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State and trends


Key messages: The energy transition The energy system in North America is undergoing rapid changes, which provide challenges and opportunities.


• Challenges arise from the negative externalities associated with aggressive hydrocarbon extraction methods. These externalities include the potential for increased air emissions, water use and induced seismicity.


• Several opportunities also exist in the energy sector, driven by ongoing trends in renewable energy, rising efficiencies, and energy storage technologies. These clean energy trends show the potential that exists to achieve a sustainable energy system


• Ongoing shifts in the consumption and production of energy in North America have affected cities and rural areas, fostering alliances to both promote and deter particular forms of energy development.


• Integrated planning and robust governance are necessary to examine energy choices in a world of increased systematic risks and climatic change.


2.9.2 Primary energy sources


Primary energy resources are heterogeneously distributed across Canada and the US. Canada has vast oil resources, and is currently developing oil sand deposits. The US had large conventional oil resources that were rapidly developed from 1920 to 1985 (National Energy Technology Laboratory 2014) but are now in decline, as well as shale oil and gas, which are now being extracted at increasingly rapid rates. Canada also has shale gas formations; however, the development of these resources has not been as extensive as in the United States (National Energy Board 2009).


Since the oil and gas reserves that were easiest to access have been produced first, continuing on the fossil fuel path now requires more complex activities such as fracking, extracting energy from oil (bituminous) sands and drilling in more difficult locations. These new practices are more complex than conventional means and may increase water use, water contamination, greenhouse gas emissions, land impacts and wastes, although the magnitude of these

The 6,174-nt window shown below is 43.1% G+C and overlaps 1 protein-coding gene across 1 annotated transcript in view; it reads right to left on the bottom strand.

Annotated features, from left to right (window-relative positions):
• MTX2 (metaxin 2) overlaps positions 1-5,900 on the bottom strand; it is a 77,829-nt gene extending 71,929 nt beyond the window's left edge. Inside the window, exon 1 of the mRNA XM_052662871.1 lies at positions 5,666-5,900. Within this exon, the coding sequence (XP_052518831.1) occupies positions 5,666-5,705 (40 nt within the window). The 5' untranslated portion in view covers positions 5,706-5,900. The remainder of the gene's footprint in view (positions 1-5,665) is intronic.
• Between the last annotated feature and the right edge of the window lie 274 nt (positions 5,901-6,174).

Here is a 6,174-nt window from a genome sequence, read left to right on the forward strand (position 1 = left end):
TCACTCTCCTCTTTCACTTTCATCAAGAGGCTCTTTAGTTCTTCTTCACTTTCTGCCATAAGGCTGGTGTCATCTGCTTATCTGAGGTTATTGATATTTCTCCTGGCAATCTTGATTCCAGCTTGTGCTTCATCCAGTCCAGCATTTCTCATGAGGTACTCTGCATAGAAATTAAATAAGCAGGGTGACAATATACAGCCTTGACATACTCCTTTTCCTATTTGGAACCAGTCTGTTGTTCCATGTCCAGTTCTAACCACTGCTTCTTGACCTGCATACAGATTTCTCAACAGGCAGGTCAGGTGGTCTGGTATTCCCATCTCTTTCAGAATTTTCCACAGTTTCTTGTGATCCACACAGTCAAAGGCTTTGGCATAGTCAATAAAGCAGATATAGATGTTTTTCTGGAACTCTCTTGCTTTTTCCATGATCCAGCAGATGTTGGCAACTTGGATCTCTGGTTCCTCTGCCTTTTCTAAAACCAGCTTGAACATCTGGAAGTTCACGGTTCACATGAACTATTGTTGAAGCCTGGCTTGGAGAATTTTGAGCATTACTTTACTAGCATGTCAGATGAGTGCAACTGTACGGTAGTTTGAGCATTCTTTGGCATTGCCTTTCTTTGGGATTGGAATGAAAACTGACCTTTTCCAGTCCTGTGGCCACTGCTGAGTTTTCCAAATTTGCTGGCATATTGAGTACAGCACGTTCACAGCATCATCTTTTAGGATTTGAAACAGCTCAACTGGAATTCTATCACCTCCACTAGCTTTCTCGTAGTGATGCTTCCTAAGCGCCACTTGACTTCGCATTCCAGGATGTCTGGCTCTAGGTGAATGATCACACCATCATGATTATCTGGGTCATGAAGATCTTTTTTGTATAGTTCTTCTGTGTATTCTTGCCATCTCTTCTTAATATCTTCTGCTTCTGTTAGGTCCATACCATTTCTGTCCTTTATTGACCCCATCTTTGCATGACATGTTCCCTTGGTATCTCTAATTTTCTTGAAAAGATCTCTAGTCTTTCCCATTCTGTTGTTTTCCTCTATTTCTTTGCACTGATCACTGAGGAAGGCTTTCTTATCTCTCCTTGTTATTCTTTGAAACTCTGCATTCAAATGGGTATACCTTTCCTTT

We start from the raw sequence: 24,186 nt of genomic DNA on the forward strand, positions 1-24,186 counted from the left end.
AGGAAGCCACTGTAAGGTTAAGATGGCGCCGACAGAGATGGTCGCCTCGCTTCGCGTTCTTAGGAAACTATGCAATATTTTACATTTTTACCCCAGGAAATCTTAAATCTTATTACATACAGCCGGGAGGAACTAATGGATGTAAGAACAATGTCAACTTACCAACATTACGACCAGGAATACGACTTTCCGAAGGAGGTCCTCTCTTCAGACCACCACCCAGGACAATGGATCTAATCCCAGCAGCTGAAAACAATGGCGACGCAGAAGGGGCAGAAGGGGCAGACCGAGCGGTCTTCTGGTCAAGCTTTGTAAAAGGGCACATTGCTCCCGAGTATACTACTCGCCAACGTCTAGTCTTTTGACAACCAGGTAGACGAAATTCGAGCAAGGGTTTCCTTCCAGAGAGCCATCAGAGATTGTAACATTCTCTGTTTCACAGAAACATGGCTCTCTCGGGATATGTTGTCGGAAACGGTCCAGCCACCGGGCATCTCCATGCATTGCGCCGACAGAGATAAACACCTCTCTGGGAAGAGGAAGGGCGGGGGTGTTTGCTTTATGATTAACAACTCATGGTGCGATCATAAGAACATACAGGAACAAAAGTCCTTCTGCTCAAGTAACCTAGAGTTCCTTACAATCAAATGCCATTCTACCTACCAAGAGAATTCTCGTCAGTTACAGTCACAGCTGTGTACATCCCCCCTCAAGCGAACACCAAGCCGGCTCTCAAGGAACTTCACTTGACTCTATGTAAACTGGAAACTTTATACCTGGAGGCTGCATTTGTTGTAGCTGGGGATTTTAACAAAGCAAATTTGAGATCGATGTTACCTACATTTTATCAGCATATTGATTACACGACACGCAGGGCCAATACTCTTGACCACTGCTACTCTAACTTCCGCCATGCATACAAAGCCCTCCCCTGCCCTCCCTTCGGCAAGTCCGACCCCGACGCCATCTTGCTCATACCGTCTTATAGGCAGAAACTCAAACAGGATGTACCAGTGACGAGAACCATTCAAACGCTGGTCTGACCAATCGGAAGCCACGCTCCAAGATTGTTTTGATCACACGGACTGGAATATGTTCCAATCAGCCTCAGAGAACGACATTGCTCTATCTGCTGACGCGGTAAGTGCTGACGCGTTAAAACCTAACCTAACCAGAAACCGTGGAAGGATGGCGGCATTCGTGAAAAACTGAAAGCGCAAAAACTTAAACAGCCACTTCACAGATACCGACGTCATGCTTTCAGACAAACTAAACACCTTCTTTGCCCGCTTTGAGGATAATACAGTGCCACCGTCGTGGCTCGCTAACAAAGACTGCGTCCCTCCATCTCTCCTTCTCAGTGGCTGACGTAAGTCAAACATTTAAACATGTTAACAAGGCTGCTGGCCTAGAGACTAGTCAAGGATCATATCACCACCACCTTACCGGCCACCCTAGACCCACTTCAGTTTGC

effects are still being studied (Nicot and Scanlon 2012; Webb 2015; Jackson 2014; US EPA 2014; Jordaan 2012; Brandt 2012). Meanwhile, renewable energy sources such as wind and solar are now economically competitive with electricity sourced from fossil fuels (Wiser 2015). While choices between energy pathways have always existed, today the options are far more economically competitive, with the consequences having far-reaching effects on the economy, climate, ecology and society.


There have been changes in patterns of the consumption of oil, gas, and electricity in North America over the past 40 years. The US and Canadian economies have decoupled energy use from GDP and other measures of economic growth (EIA 2015a; EC 2011a).


This decoupling also


includes a reduction in petroleum consumption, mainly due to increased transportation efficiency (US EPA 2014). With predictions of increased petroleum production, the influence of international oil and gas developments and no concomitant increase in demand across North America, the fossil fuel industry has recently experienced severe price


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